The way you make money directly from YouTube is with ad revenue. And that comes from Google AdSense which is one of the top ways of making money with Google. According to the parent company, Alphabet Inc. (who owns Google, YouTube and AdSense) pays out 68% of their AdSense revenue to publishers. That means, you as a YouTuber, get $68 out of every $100 that advertisers pays to Google AdSense to display their ads on YouTube.

Now, in order to put ads on your videos, you have to be partnered with YouTube, which has its own set of requirements.

Basically, you have to have at least 1,000 subscribers and have your viewers watch at least 4,000 hours of your content to become a partner. It’s not something you can just pick up in a day!

Once you do, though, you can start raking it in, provided you keep getting those views! On average, according to Influencer Marketing, you can get between $0.01 to $0.03 per view. This means if all 1,000 of your followers watched a video of yours, you’ll get up to $30 (more if people watch it more than once).

More subscribers means more views and more money!

Sponsorships

If you’ve ever watched a big-name YouTuber, you’ve probably seen an example of a sponsorship. It’s those little shout-outs made during the video, usually spoken by the YouTuber like old-timey radio ads.

You can find brands that are willing to sponsor you through websites like Channel Pages, Famebit, or Grapevinelogic.

Brands are usually on the lookout for established personalities with a loyal viewer base. The kind of people you would listen to if they were talking up a product.

Merch

Most of the top ten YouTubers, as well as the people lower on the list, have a line of merchandise that they sell. Ryan Kaji has a line of toys on sale at Walmart, VanossGaming has a line of clothing and accessories, and Good Mythical Morning has a merch store featuring pins, accessories, and books they’ve written, just to name a few.

Livestreaming

A growing trend among YouTubers, especially the ones that play video games, is to live stream their content. Viewers watching along can throw in donations, usually along with a message that will flash on the screen or be read aloud by the streamer.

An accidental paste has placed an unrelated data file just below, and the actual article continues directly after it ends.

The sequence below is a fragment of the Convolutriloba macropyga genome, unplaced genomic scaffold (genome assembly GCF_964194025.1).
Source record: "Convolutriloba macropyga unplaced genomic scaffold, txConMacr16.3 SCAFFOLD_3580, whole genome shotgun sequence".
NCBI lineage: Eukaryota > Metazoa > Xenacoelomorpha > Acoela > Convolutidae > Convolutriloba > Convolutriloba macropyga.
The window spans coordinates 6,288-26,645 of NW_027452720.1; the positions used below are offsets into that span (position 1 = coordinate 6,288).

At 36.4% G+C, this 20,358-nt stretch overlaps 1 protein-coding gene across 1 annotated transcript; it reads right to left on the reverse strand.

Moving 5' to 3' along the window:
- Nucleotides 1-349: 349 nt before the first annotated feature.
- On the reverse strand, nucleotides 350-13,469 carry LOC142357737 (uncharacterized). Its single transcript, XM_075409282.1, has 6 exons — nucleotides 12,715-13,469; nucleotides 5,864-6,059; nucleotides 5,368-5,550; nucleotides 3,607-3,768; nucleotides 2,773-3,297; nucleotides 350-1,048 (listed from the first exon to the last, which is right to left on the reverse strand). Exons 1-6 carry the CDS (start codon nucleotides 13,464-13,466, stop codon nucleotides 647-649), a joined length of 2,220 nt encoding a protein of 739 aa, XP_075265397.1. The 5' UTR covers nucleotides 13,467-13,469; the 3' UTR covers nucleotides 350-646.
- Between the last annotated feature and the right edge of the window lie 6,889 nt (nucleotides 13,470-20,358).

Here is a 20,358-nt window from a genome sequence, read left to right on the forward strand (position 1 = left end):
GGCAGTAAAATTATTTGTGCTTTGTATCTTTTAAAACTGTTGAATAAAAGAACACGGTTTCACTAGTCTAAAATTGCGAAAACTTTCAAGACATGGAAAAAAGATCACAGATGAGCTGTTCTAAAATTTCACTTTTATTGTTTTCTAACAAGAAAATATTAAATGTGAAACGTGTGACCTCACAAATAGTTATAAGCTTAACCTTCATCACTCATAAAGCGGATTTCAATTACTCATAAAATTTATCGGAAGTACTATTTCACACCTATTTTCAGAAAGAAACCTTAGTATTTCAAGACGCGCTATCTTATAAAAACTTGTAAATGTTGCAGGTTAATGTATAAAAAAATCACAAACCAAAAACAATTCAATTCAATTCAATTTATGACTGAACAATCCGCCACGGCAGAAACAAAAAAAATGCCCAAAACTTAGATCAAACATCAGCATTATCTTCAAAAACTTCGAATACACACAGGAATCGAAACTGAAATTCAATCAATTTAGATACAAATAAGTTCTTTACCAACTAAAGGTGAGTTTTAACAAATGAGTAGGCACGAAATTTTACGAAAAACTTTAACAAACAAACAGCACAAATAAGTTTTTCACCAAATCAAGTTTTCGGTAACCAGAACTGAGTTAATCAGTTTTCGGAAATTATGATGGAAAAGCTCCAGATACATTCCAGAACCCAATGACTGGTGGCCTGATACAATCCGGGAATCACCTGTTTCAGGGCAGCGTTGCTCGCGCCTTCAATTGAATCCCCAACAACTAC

Employees

You might think this is a strange thing. YouTubers have employees? What?

This is actually extremely common though. When you first start off, the first thing you’re going to notice is that you’ll need someone to edit your videos. For a while you can do this by yourself, sure, but the editing won’t be as good as if a professional had done it. Furthermore, you’re going to need to be making tons of videos during this time too.

Eventually, you won’t be able to edit all the content you make. It will just be too much for one person to do. You’re going to need an editor.

Then when you become big enough, you’re probably going to need to hire someone to handle your social media too. Then artists to help you make merch and nice thumbnails for your videos. You see where this is going?

Just be sure to keep all of this in mind when you start this. Save up some spare cash to invest in future editors and so on.

Final Thoughts

While YouTube can be big business, with the top 5,000 YouTubers having more than 2 million subscribers apiece (according to Social Blade, a social media metrics site), it’s important to know that being successful on the site takes time and work.

A creator doesn’t get to 1,000 subscribers overnight unless they already have a big following somewhere else.

But if you have a winning personality, an idea for content that people would be interested in, and a camera, you can be a YouTube star someday too!